In NIgeria last year, lesbian activist Pamela Adie was denied the right to register her organization, Lesbian Equality and Empowerment Initiatives, on the grounds that the name was misleading, offensive, contrary to public policy and in violation of the Nigerian law prohibiting same-sex marriage.

I flew to Cape Town, thanks to the sponsorship of Cape Town Pride and British Airways, and a week later we walked into Parliament under police guard, carrying the one million signatures. Groups of lesbians who had been raped stood courageously outside Parliament that day with signs and taped mouths, heralding our entry through their protest, bringing added visibility to the issue. At that meeting we established a Task Team charged with taking these suggested reforms to the next level. The rest is a long story, with dramatic improvement, and the work ongoing.

The new South African democracy has a constitution that specifically protects LGBTQI people. Through the surrounding homophobia the SA government is willing to listen. However 30 other countries in Africa consider LGBTQI people to be criminals by virtue of their sexuality, with punitive measures akin to those meted out to robbers, rapists and murderers.

Places you never hear about

Angeline Jackson (Photo courtesy of Facebook)
In Jamaica, lesbian activist Angeline Jackson founded the human rights advocacy group Quality of Citizenship Jamaica after she was raped. (Photo courtesy of Facebook)

That brings me to the rest of Africa: Those places you never hear about, yet here at African Human Rights Coalition we know through endless direct reports, that lesbians are being raped daily, under the insidious excuse that they can be “cured.” We have seen cases where women are raped by uncles, by police, by so called friends, by someone the family has invited into the home, with ongoing unimaginable hell and torture.

Due to their criminalization and the fact that in all those countries between 88-98% of the populace believe same-sex attraction is an abomination, there is simply nowhere to turn for safety and justice. Many of these young women find their own way out and many are stuck. At African HRC we provide options to help women escape these situations and receive the resources they need. Many are now refugees in other African countries which are “hostile hosts” to LGBTQI refugees. We advocate, provide humanitarian resources and are seeking durable solutions.

In the last few months I have provided several expert testimony Country Conditions Affidavits for cases of lesbians who have made their way to the U.S.A. and EU seeking asylum.

Just last week a 23 year-old lesbian with a 4th grade education, no Spanish and little English, who had been so called “correctively” raped for years by a family member, made her way from Ethiopia to Brazil, and then all the way up through the continents to the Southern U.S. border, where after asking for asylum was held in detention for months, and finally granted asylum. In preparing my report to provide testimony for her case, I kept reflecting on her youth and her courage – and the extraordinary journey to seek safety and freedom. I thought about the fact that her arrival and the arrival of the two lesbians, from Kenya and Uganda, whose reports I have concluded this past week, represent a mere tip of the iceberg. How are we going to deal with this? The work ahead is unfathomable – but we cannot let that stop us.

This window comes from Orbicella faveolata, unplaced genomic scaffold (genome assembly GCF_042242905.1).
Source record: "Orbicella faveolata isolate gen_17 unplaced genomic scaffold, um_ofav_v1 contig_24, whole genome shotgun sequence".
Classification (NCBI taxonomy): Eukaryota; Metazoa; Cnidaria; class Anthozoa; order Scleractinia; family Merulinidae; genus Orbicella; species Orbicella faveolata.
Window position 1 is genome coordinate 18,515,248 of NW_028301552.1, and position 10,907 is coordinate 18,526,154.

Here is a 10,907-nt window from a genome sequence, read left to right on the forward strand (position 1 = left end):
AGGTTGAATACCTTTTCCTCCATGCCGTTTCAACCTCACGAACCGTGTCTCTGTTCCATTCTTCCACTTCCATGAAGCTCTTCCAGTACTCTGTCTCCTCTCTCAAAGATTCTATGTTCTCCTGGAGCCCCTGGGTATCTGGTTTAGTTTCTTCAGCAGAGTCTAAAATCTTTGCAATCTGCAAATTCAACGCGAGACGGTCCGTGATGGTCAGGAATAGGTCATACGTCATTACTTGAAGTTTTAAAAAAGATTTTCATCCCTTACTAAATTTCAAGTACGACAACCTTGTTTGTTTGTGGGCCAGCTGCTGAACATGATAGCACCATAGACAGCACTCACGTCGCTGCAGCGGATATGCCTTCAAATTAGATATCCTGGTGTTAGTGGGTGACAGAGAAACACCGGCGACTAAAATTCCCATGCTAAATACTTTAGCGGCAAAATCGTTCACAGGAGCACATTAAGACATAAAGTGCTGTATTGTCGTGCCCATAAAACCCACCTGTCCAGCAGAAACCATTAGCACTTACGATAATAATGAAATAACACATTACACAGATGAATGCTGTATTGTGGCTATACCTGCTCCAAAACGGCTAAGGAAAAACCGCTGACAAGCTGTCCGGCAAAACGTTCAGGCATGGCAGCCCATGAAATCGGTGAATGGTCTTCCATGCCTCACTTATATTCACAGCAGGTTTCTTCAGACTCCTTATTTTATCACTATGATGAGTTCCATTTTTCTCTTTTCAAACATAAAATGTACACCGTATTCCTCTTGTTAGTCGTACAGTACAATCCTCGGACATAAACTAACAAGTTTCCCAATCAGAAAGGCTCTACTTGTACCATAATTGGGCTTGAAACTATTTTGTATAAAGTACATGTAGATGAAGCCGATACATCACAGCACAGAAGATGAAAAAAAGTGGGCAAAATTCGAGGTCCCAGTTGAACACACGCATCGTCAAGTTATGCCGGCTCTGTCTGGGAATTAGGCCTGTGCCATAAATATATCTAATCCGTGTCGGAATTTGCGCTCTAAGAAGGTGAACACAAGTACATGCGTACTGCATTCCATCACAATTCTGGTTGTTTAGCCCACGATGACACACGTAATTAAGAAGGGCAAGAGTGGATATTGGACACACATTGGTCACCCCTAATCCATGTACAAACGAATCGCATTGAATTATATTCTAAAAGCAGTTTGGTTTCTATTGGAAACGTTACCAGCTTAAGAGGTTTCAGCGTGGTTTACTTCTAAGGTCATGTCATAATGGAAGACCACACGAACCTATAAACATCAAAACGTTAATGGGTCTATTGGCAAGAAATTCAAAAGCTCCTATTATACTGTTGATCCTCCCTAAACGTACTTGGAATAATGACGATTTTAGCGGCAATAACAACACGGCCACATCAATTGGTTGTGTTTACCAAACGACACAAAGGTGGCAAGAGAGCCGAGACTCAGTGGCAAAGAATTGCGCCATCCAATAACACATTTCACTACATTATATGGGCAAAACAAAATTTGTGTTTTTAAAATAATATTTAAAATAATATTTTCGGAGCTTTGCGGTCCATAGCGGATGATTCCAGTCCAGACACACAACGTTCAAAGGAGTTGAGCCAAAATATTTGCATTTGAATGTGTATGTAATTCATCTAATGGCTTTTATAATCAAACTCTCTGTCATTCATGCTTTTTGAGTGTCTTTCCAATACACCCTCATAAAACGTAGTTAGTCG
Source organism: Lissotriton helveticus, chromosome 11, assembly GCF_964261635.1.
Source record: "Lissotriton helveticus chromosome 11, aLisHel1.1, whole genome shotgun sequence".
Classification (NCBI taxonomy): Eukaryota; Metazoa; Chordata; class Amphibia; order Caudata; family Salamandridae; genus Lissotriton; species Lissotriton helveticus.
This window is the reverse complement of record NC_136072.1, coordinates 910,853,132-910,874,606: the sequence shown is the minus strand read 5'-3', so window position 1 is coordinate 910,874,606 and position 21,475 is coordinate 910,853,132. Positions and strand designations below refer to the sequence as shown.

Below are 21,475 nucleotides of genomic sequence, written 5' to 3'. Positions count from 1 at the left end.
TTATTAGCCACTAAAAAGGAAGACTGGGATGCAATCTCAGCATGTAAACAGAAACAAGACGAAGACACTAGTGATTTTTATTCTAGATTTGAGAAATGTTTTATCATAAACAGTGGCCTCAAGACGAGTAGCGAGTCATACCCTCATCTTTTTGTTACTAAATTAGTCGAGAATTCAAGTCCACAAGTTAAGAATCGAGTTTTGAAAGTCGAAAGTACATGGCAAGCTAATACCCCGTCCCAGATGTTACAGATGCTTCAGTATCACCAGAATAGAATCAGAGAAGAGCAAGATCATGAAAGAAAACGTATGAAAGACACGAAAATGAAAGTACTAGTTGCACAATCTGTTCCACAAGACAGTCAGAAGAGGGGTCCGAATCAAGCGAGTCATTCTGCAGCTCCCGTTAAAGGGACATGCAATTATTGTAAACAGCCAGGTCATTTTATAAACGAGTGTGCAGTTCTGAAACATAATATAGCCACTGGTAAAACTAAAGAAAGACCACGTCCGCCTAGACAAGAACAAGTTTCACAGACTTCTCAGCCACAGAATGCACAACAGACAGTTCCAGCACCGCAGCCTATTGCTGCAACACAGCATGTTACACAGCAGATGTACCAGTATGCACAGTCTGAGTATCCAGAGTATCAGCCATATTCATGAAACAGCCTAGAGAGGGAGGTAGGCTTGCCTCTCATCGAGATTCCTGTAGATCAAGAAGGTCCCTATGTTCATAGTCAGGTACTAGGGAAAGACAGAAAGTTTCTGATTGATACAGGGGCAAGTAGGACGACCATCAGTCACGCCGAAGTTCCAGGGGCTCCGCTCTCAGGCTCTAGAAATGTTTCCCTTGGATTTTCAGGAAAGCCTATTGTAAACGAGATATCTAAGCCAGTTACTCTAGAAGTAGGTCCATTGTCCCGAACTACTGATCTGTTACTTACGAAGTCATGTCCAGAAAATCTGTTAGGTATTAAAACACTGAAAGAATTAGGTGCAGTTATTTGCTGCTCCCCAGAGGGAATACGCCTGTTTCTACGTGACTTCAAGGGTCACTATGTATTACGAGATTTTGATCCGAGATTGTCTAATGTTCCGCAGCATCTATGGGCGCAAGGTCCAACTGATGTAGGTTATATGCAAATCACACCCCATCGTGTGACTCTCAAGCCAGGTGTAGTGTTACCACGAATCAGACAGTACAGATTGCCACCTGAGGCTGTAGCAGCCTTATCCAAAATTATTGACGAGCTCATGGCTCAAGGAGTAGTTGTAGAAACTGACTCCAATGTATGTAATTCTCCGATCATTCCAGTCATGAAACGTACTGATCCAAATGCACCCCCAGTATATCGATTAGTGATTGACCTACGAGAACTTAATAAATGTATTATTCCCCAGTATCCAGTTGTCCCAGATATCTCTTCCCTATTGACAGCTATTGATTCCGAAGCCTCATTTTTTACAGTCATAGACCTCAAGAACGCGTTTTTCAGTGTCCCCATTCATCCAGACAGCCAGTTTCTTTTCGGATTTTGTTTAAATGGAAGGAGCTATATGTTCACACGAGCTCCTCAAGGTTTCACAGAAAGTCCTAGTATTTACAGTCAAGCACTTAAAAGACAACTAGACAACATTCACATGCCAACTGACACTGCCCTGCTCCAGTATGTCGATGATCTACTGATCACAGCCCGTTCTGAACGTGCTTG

Yvonne Chisholm (left), pro bono counsel, and Maurice Tomlinson (center), Canadian HIV/AIDS Legal Network senior policy analyst, listen as petitioner Alexa Hoffman (right) speaks at June 2018 press conference announcing lawsuit against the Barbados "buggery" law. (Photo courtesy of the Canadian HIV/AIDS Legal Network)
Alexa Hoffman, a trans woman in Barbados, is a plaintiff in an ongoing lawsuit seeking to overturn the nation’s “buggery” law. She is shown here with Yvonne Chisholm (left), pro bono counsel, and Maurice Tomlinson (center), Canadian HIV/AIDS Legal Network senior policy analyst.  (Photo courtesy of the Canadian HIV/AIDS Legal Network)

And so while we celebrate and stand in solidarity with all women, noting their tenacity and fortitude, especially those who courageously survive violence and defy patriarchy, we ask for your help to support our work, through forwarding, awareness, invitations to speak, your continued pro bono work, funding and donations.

At African HRC with global lesbians and transgender women our family, we continue to fight for the basic human right to autonomy of mind and body.

Tax deductible donations to African HRC can be made HERE.

Many thanks, and
Aluta Continua,

Melanie

 

Written by Colin Stewart

Colin Stewart is a 45-year journalism veteran living in Southern California. He is the president of the St. Paul’s Foundation for International Reconciliation, which supports LGBTQ+ rights advocacy journalism, Erasing 76 Crimes. Contact him at info@76crimes.com.